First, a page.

The James Webb Telescope has changed our understanding of the universe in less than a year of its scientific operations as it marks its first anniversary in the vacuum of space. The spacecraft has beamed back a new image of a glowing six-pointed star to mark Christmas.

The image shows NGC 7469, a luminous, face-on spiral galaxy approximately 90 000 light-years in diameter that lies roughly 220 million light-years from Earth. The image also contains galaxy IC 5283, which is partly visible in the lower left portion of this image.

A prominent feature of the image is the striking six-pointed star that perfectly aligns with the heart of NGC 7469. However, it’s not real. It is an imaging artifact known as a diffraction spike, caused by the bright, unresolved active galactic nuclei. Diffraction spikes are patterns produced as light bends around the sharp edges of a telescope.

The European Space Agency in a release with the image said that the galaxy is home to an active galactic nucleus (AGN), which is an extremely bright central region that is dominated by the light emitted by dust and gas as it falls into the galaxy’s central black hole.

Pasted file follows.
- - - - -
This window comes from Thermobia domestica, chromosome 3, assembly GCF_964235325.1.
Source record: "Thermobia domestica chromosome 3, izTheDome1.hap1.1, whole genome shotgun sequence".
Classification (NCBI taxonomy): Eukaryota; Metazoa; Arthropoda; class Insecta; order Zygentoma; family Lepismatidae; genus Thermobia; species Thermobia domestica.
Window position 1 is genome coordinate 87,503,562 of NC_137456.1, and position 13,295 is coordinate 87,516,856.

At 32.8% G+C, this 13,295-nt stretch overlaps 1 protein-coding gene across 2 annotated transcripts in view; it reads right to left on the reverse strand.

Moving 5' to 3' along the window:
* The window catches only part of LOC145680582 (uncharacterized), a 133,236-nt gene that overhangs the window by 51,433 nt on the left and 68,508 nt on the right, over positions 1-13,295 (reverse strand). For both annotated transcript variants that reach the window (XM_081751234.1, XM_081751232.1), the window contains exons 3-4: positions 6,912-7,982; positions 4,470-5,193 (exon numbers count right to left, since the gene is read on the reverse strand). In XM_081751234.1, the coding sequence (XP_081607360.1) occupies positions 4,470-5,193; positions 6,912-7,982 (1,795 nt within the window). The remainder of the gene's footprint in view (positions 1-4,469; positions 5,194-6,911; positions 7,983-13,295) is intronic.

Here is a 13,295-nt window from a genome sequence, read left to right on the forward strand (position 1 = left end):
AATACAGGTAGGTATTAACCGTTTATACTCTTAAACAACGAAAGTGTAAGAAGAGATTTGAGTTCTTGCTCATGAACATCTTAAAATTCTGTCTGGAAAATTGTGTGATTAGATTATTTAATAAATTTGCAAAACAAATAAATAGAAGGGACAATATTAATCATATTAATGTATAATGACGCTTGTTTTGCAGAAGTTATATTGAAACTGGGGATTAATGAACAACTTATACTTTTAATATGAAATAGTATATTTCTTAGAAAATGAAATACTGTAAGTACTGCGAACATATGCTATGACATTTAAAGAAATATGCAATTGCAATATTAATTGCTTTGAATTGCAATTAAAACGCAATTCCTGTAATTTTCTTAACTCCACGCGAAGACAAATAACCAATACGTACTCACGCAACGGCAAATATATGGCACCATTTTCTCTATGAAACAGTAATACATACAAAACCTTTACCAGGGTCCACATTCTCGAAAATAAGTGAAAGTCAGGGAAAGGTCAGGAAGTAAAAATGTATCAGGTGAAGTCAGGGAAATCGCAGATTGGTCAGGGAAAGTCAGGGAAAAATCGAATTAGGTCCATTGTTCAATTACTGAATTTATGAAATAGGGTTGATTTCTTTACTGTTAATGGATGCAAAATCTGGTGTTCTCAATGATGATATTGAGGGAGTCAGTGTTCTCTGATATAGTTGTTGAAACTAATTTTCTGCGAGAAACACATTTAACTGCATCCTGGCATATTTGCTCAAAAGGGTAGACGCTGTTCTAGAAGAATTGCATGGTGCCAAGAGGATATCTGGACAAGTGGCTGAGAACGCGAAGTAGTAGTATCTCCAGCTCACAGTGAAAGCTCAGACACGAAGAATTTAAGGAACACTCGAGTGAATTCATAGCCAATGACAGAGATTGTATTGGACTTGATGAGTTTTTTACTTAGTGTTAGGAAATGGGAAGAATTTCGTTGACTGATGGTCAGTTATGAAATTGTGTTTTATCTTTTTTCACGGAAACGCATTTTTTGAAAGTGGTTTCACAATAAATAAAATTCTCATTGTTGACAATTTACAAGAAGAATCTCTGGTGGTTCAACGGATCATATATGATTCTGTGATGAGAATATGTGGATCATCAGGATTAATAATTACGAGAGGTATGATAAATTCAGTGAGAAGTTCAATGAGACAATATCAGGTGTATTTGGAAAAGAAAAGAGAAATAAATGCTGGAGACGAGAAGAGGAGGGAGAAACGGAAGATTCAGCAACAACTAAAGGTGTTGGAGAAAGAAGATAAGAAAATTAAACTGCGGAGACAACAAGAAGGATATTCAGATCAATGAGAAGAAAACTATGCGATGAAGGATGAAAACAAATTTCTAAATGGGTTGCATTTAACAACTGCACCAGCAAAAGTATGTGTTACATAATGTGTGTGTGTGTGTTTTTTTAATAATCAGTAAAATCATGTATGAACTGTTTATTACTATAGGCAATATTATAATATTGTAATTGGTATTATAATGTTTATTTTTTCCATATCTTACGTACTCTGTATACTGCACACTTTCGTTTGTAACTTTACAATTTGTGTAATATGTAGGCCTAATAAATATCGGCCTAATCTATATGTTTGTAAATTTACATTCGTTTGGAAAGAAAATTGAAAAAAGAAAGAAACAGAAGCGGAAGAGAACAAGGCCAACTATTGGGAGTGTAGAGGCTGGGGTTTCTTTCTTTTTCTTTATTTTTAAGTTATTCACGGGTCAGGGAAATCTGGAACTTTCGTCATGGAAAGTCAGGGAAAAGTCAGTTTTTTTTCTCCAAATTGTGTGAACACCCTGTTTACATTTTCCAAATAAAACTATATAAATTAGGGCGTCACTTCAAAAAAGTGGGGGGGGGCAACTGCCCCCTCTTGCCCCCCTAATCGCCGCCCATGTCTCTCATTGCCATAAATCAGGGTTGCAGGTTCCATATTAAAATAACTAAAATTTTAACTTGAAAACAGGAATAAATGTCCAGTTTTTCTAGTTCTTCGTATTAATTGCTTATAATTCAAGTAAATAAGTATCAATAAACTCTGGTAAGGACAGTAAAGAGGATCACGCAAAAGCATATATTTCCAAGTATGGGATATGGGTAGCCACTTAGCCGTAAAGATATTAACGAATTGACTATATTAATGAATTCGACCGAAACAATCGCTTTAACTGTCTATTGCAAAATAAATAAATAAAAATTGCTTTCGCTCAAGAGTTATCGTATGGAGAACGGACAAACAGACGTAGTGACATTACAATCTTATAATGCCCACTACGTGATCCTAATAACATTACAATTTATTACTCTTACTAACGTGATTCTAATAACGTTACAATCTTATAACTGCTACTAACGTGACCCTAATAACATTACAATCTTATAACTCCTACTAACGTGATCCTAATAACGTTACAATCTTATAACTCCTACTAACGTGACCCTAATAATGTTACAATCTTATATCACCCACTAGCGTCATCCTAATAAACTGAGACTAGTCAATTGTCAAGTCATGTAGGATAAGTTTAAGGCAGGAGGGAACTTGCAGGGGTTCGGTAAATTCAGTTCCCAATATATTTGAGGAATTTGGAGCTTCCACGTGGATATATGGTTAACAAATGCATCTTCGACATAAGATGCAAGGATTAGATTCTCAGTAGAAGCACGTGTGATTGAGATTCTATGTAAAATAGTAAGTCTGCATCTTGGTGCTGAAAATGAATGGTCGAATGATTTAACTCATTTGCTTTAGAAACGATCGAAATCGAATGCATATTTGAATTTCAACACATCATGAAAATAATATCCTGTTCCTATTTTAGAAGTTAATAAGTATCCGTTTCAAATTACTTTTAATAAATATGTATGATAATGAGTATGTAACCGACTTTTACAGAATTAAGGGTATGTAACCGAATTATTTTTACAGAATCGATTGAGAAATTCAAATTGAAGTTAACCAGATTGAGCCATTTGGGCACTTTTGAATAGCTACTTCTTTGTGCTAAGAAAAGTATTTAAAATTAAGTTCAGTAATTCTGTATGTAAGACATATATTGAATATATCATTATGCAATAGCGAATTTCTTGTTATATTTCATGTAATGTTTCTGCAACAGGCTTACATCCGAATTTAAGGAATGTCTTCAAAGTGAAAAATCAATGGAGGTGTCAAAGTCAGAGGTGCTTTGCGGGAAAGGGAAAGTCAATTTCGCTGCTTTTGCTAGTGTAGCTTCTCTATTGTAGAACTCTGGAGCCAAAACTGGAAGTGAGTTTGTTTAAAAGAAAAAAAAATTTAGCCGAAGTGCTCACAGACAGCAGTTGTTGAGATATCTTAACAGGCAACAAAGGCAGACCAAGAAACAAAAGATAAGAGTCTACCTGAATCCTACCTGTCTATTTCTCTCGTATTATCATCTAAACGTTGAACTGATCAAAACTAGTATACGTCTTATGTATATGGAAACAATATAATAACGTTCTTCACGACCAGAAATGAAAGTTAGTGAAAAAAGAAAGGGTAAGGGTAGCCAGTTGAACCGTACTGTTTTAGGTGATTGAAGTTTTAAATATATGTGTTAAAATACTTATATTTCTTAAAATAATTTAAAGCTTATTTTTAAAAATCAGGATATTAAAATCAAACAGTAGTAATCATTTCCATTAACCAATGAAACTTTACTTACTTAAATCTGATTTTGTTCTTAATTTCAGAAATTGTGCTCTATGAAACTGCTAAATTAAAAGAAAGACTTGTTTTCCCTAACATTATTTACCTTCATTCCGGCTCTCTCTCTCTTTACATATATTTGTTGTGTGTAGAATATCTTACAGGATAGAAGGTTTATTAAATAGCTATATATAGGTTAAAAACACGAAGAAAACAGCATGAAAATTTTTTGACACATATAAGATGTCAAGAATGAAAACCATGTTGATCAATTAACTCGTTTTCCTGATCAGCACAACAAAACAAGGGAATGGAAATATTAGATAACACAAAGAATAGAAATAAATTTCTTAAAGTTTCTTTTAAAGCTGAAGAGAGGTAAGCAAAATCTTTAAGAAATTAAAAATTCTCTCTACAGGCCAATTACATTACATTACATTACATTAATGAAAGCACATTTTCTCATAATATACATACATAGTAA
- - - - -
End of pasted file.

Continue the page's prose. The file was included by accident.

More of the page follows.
The galaxy has recently been studied as part of the Great Observatories All-sky LIRGs Survey (GOALS) Early Release Science program. The study is aimed to better understand the physics of star formation, black hole growth, and feedback in four nearby, merging luminous infrared galaxies.

“This galaxy provides astronomers with the unique opportunity to study the relationship between AGNs and starburst activity because this particular object hosts an AGN that is surrounded by a starburst ring at a distance of a mere 1500 light-years,” the European Space Agency (ESA), said in a statement.

The presence of massive amounts of dust has made it difficult for scientists to achieve both the resolution and sensitivity needed to study this relationship in the infrared. However, the Webb telescope has paved the way to explore this unseen world. “With Webb, astronomers can explore the galaxy’s starburst ring, the central AGN, and the gas and dust in between,” ESA added. ‘

Astronomers used Webb’s MIRI, NIRCam, and NIRspec instruments to obtain images and spectra of NGC 7469 in unprecedented detail. Analysis of the data revealed the presence of young star-forming clusters never seen before, as well as pockets of very warm, turbulent molecular gas, and direct evidence for the destruction of small dust grains within a few hundred light-years of the nucleus.


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